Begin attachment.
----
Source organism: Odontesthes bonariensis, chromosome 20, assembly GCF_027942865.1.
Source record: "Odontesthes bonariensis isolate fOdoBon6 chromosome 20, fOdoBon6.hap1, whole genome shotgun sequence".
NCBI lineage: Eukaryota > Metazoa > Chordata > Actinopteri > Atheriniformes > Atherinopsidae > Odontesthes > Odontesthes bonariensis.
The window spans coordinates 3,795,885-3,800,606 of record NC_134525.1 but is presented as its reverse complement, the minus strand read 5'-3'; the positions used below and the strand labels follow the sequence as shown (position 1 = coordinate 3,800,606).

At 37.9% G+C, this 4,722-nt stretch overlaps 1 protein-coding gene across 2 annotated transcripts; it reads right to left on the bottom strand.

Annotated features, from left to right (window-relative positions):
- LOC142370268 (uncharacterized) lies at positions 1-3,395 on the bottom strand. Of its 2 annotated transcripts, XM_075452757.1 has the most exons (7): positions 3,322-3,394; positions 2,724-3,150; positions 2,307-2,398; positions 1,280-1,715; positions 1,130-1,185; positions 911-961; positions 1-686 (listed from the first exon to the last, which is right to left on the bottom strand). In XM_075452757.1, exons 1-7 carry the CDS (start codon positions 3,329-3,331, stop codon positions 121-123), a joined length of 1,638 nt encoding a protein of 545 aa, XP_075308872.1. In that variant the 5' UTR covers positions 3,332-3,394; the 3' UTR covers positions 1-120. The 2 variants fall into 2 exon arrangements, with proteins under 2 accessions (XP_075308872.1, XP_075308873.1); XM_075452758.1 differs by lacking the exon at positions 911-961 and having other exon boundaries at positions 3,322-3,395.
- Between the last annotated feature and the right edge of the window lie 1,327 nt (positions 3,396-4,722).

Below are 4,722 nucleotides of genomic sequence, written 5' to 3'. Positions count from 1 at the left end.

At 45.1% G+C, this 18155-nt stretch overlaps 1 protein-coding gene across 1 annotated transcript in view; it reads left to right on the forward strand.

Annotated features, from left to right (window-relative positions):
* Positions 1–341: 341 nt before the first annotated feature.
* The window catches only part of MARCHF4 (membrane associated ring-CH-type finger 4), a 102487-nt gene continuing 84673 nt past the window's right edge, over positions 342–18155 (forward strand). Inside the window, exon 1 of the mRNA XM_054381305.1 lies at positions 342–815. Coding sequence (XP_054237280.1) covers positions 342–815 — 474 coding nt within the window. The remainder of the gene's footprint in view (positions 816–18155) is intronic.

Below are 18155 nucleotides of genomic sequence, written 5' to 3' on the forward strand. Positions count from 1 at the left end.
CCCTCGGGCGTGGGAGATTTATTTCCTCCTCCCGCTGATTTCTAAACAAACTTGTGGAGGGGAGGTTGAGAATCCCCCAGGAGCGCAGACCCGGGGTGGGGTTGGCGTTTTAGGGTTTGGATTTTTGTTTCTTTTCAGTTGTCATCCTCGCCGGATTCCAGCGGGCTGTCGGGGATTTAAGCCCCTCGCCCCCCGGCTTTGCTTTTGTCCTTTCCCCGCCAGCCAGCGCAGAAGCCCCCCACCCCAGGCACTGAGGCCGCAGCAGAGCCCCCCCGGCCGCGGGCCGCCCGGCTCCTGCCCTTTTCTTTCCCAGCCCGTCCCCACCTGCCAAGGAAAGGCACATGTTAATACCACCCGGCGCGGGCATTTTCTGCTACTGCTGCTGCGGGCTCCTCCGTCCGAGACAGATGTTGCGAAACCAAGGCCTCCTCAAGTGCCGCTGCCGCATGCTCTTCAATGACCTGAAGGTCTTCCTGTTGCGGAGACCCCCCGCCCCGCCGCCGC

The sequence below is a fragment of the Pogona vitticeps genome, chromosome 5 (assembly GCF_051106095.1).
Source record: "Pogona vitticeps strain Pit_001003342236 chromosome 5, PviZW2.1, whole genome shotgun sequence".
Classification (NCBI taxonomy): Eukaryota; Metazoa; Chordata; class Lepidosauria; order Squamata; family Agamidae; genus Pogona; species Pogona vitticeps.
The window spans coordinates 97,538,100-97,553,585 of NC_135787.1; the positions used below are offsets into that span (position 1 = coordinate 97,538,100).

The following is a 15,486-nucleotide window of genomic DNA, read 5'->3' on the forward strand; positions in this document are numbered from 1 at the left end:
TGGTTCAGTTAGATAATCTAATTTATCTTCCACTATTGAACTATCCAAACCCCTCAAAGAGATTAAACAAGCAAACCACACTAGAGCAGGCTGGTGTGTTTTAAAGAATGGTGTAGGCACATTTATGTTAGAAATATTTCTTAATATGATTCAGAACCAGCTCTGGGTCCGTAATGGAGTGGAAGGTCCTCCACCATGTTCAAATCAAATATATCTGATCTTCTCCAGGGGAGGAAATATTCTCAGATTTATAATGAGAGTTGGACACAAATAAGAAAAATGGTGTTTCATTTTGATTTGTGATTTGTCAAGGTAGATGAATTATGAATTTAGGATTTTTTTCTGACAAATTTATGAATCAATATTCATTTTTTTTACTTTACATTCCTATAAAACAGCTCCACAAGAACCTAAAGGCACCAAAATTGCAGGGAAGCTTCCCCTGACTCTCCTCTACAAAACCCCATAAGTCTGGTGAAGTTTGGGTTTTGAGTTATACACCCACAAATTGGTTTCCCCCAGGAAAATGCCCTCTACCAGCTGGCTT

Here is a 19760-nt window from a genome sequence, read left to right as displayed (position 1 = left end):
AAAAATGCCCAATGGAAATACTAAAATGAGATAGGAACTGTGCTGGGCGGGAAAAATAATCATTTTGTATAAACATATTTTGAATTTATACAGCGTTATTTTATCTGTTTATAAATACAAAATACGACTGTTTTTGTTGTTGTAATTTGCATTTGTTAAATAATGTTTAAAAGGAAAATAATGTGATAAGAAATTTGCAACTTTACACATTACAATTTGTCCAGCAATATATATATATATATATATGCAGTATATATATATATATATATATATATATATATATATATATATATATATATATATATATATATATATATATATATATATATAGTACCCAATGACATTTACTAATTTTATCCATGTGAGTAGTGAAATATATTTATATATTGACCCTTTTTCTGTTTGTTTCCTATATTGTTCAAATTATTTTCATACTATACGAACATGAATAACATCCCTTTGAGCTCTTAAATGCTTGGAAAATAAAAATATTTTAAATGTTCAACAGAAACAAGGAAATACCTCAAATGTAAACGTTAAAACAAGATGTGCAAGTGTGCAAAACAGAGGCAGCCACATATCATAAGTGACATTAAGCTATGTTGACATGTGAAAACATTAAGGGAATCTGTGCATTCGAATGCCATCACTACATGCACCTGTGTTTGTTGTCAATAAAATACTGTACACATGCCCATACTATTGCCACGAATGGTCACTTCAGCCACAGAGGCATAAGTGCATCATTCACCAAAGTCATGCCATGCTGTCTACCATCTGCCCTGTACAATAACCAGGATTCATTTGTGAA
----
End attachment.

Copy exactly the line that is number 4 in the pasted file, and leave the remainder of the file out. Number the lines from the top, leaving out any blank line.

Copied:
The window spans coordinates 3,795,885-3,800,606 of record NC_134525.1 but is presented as its reverse complement, the minus strand read 5'-3'; the positions used below and the strand labels follow the sequence as shown (position 1 = coordinate 3,800,606).